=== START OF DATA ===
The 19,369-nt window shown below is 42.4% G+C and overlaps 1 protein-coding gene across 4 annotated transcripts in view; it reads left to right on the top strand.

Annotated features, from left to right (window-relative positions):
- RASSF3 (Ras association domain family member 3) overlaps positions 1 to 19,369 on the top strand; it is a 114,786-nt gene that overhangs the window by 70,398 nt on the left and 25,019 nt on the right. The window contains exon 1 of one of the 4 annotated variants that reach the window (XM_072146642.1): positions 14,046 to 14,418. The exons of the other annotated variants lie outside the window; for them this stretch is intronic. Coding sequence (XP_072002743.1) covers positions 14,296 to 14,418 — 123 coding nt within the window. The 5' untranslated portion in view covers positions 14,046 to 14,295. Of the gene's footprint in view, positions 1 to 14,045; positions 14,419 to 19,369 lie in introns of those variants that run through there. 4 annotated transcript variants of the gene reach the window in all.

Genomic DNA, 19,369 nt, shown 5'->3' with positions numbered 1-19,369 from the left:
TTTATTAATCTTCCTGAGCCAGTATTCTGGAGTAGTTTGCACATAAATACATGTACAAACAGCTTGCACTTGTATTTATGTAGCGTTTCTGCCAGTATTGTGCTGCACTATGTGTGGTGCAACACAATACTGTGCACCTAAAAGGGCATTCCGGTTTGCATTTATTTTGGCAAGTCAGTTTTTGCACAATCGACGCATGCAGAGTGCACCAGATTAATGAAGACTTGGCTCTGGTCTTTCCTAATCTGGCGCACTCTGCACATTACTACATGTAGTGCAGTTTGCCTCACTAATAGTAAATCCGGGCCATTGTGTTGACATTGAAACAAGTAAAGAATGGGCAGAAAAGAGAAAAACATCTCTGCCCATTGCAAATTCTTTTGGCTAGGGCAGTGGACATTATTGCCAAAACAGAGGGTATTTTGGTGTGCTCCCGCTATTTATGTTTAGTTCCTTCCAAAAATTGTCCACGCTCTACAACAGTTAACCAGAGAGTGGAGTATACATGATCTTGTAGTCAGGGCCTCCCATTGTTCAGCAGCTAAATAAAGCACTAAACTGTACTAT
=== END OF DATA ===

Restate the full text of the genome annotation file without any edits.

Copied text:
The 19,369-nt window shown below is 42.4% G+C and overlaps 1 protein-coding gene across 4 annotated transcripts in view; it reads left to right on the top strand.

Annotated features, from left to right (window-relative positions):
- RASSF3 (Ras association domain family member 3) overlaps positions 1 to 19,369 on the top strand; it is a 114,786-nt gene that overhangs the window by 70,398 nt on the left and 25,019 nt on the right. The window contains exon 1 of one of the 4 annotated variants that reach the window (XM_072146642.1): positions 14,046 to 14,418. The exons of the other annotated variants lie outside the window; for them this stretch is intronic. Coding sequence (XP_072002743.1) covers positions 14,296 to 14,418 — 123 coding nt within the window. The 5' untranslated portion in view covers positions 14,046 to 14,295. Of the gene's footprint in view, positions 1 to 14,045; positions 14,419 to 19,369 lie in introns of those variants that run through there. 4 annotated transcript variants of the gene reach the window in all.

Genomic DNA, 19,369 nt, shown 5'->3' with positions numbered 1-19,369 from the left:
TTTATTAATCTTCCTGAGCCAGTATTCTGGAGTAGTTTGCACATAAATACATGTACAAACAGCTTGCACTTGTATTTATGTAGCGTTTCTGCCAGTATTGTGCTGCACTATGTGTGGTGCAACACAATACTGTGCACCTAAAAGGGCATTCCGGTTTGCATTTATTTTGGCAAGTCAGTTTTTGCACAATCGACGCATGCAGAGTGCACCAGATTAATGAAGACTTGGCTCTGGTCTTTCCTAATCTGGCGCACTCTGCACATTACTACATGTAGTGCAGTTTGCCTCACTAATAGTAAATCCGGGCCATTGTGTTGACATTGAAACAAGTAAAGAATGGGCAGAAAAGAGAAAAACATCTCTGCCCATTGCAAATTCTTTTGGCTAGGGCAGTGGACATTATTGCCAAAACAGAGGGTATTTTGGTGTGCTCCCGCTATTTATGTTTAGTTCCTTCCAAAAATTGTCCACGCTCTACAACAGTTAACCAGAGAGTGGAGTATACATGATCTTGTAGTCAGGGCCTCCCATTGTTCAGCAGCTAAATAAAGCACTAAACTGTACTAT